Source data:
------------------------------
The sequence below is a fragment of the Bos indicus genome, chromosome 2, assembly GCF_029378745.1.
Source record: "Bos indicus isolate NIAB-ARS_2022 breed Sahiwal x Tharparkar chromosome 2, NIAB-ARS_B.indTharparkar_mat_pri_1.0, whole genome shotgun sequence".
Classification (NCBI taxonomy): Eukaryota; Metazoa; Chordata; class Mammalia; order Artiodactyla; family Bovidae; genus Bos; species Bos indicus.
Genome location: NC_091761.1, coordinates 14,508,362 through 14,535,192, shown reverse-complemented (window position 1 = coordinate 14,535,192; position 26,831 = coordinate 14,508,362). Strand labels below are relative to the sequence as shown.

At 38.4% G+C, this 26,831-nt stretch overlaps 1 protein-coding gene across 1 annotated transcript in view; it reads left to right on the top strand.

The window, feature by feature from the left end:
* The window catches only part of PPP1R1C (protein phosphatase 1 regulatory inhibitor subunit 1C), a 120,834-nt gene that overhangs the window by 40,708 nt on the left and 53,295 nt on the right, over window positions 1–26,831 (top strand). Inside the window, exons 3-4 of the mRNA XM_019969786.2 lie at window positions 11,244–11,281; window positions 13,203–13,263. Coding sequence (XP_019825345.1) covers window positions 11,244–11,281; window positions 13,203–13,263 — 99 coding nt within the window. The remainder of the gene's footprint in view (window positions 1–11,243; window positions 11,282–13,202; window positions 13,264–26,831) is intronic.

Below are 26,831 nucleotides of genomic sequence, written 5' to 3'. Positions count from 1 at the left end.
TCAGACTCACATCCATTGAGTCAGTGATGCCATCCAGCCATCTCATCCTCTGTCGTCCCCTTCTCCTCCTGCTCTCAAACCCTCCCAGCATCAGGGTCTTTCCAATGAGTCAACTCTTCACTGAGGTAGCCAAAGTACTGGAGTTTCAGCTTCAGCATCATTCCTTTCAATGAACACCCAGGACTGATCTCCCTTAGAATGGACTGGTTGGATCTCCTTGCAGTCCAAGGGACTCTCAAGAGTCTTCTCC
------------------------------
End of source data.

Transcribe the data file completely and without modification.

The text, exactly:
The sequence below is a fragment of the Bos indicus genome, chromosome 2, assembly GCF_029378745.1.
Source record: "Bos indicus isolate NIAB-ARS_2022 breed Sahiwal x Tharparkar chromosome 2, NIAB-ARS_B.indTharparkar_mat_pri_1.0, whole genome shotgun sequence".
Classification (NCBI taxonomy): Eukaryota; Metazoa; Chordata; class Mammalia; order Artiodactyla; family Bovidae; genus Bos; species Bos indicus.
Genome location: NC_091761.1, coordinates 14,508,362 through 14,535,192, shown reverse-complemented (window position 1 = coordinate 14,535,192; position 26,831 = coordinate 14,508,362). Strand labels below are relative to the sequence as shown.

At 38.4% G+C, this 26,831-nt stretch overlaps 1 protein-coding gene across 1 annotated transcript in view; it reads left to right on the top strand.

The window, feature by feature from the left end:
* The window catches only part of PPP1R1C (protein phosphatase 1 regulatory inhibitor subunit 1C), a 120,834-nt gene that overhangs the window by 40,708 nt on the left and 53,295 nt on the right, over window positions 1–26,831 (top strand). Inside the window, exons 3-4 of the mRNA XM_019969786.2 lie at window positions 11,244–11,281; window positions 13,203–13,263. Coding sequence (XP_019825345.1) covers window positions 11,244–11,281; window positions 13,203–13,263 — 99 coding nt within the window. The remainder of the gene's footprint in view (window positions 1–11,243; window positions 11,282–13,202; window positions 13,264–26,831) is intronic.

Below are 26,831 nucleotides of genomic sequence, written 5' to 3'. Positions count from 1 at the left end.
TCAGACTCACATCCATTGAGTCAGTGATGCCATCCAGCCATCTCATCCTCTGTCGTCCCCTTCTCCTCCTGCTCTCAAACCCTCCCAGCATCAGGGTCTTTCCAATGAGTCAACTCTTCACTGAGGTAGCCAAAGTACTGGAGTTTCAGCTTCAGCATCATTCCTTTCAATGAACACCCAGGACTGATCTCCCTTAGAATGGACTGGTTGGATCTCCTTGCAGTCCAAGGGACTCTCAAGAGTCTTCTCC